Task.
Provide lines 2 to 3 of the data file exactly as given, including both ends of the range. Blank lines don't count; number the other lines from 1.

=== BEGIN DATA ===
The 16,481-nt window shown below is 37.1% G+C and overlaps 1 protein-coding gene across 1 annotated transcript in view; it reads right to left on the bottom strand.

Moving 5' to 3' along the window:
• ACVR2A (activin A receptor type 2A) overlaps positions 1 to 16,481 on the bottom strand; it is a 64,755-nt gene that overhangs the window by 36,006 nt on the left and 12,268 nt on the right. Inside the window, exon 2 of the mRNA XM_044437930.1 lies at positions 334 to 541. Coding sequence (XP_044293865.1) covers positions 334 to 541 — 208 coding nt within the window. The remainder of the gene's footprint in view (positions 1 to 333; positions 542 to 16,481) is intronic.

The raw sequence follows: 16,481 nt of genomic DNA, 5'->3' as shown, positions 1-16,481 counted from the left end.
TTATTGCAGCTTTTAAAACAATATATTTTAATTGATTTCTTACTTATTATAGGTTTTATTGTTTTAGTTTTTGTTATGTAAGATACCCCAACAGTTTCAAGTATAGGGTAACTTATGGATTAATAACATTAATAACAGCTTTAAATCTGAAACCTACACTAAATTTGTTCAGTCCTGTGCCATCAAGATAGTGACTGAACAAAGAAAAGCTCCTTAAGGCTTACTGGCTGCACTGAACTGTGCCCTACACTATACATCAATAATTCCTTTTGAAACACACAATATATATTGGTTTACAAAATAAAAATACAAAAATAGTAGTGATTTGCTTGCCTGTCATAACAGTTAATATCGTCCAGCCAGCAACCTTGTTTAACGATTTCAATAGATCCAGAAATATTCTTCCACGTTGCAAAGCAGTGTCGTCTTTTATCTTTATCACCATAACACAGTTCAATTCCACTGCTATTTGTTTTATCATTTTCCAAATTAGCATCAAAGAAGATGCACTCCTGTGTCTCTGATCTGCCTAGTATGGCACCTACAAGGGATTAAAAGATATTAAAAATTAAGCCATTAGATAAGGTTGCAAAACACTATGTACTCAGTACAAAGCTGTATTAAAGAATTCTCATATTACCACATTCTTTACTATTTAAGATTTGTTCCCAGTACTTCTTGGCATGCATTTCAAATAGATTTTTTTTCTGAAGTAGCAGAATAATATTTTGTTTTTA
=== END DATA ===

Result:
Moving 5' to 3' along the window:
• ACVR2A (activin A receptor type 2A) overlaps positions 1 to 16,481 on the bottom strand; it is a 64,755-nt gene that overhangs the window by 36,006 nt on the left and 12,268 nt on the right. Inside the window, exon 2 of the mRNA XM_044437930.1 lies at positions 334 to 541. Coding sequence (XP_044293865.1) covers positions 334 to 541 — 208 coding nt within the window. The remainder of the gene's footprint in view (positions 1 to 333; positions 542 to 16,481) is intronic.